In this regard, LIAT workers, who continuously demanded, increased wages and greater compensation packages, might reflect on whether they could have acted in ways that would have helped to maintain the viability of the airline in everyone’s interest, including their own. Had LIAT continued to operate in conditions of cooperation, all might have continued to reap the benefits it delivered.
All parties should learn a lesson from the LIAT experience, including the unemployment of its workers. If no lesson has been learned about how cooperation can help to maintain jobs, then that history will repeat itself.
Partially good news is that the Caribbean Development Bank is alert to the issue and is considering ways to help to address it. The CDB’s Board of Directors, responding to a request from the governments of Antigua and Barbuda, Barbados, Grenada, Guyana, Saint Lucia, and St. Vincent and the Grenadines has approved consultancy services. These services will suggest “urgent provisional measures” to re-establish regular air transport services within the sub-region. To be clear the Board’s action is better than nothing, but, by itself, it is not enough. Fortunately, the Board approval allows for consideration of a more permanent solution “in a subsequent intervention”.
In short, this decision by the CDB Board, while encouraging, does not solve the immediate problem, nor will it contribute to doing so in the near term. This is not a criticism of the Bank. For while it is a “development” bank, it is still a bank that has responsibilities to its shareholders who contribute the capital to the bank or are active in helping to raise it from hemispheric and international institutions. The bank has to balance its role in “development” with its obligation to sustainability.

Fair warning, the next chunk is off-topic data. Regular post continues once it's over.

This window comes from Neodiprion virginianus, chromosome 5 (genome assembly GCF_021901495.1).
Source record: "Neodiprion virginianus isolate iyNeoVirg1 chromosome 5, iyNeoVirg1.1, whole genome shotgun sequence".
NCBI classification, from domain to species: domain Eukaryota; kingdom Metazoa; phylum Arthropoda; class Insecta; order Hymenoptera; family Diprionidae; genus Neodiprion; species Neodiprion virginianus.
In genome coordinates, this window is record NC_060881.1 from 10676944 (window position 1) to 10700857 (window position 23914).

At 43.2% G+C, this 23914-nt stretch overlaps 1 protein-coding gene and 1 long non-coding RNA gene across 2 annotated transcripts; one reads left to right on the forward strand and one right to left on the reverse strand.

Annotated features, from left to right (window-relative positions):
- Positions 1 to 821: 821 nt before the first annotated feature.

By any objective analysis, the current crisis of inter-regional travel is a direct result of the decision to collapse LIAT without measures to fill the gap caused by its shuttering. Antigua and Barbuda’s Prime Minister, Gaston Browne, is making a valiant attempt to keep a rump LIAT in the air, recognizing that it was the main intra-island air carrier in the Eastern Caribbean. But, LIAT presently operates only a few flights, largely with the singular support of the Antigua and Barbuda government. LIAT’s flights are currently less than 90% of its 500 weekly flights prior to its closure. The number of flights is not enough.
To emphasize the point, reduced airlift capacity has stymied the movement of goods, services and people to the detriment of tourism, trade, employment, business activity and social relations in the region. These conditions should not be allowed to continue. The region is harming itself.
More than 9.1 million tourists visited the Caribbean in 2019. The majority of them arrived on aircraft and traversed the region on regional airlines. The COVID-19 pandemic affected those arrivals until most of 2021, but borders have opened, and people are travelling again – and want to continue travelling – in large numbers. In addition to passenger travel in the region, the volume of freight by air transport in the Caribbean, which had increased by more than 50% before COVID, is severely constrained. That business is still there and can contribute to jobs, earnings, profits, and market cohesion, but not without airlift.
Undoubtedly, the kind of services provided by LIAT provided are sorely missed; and are urgently needed.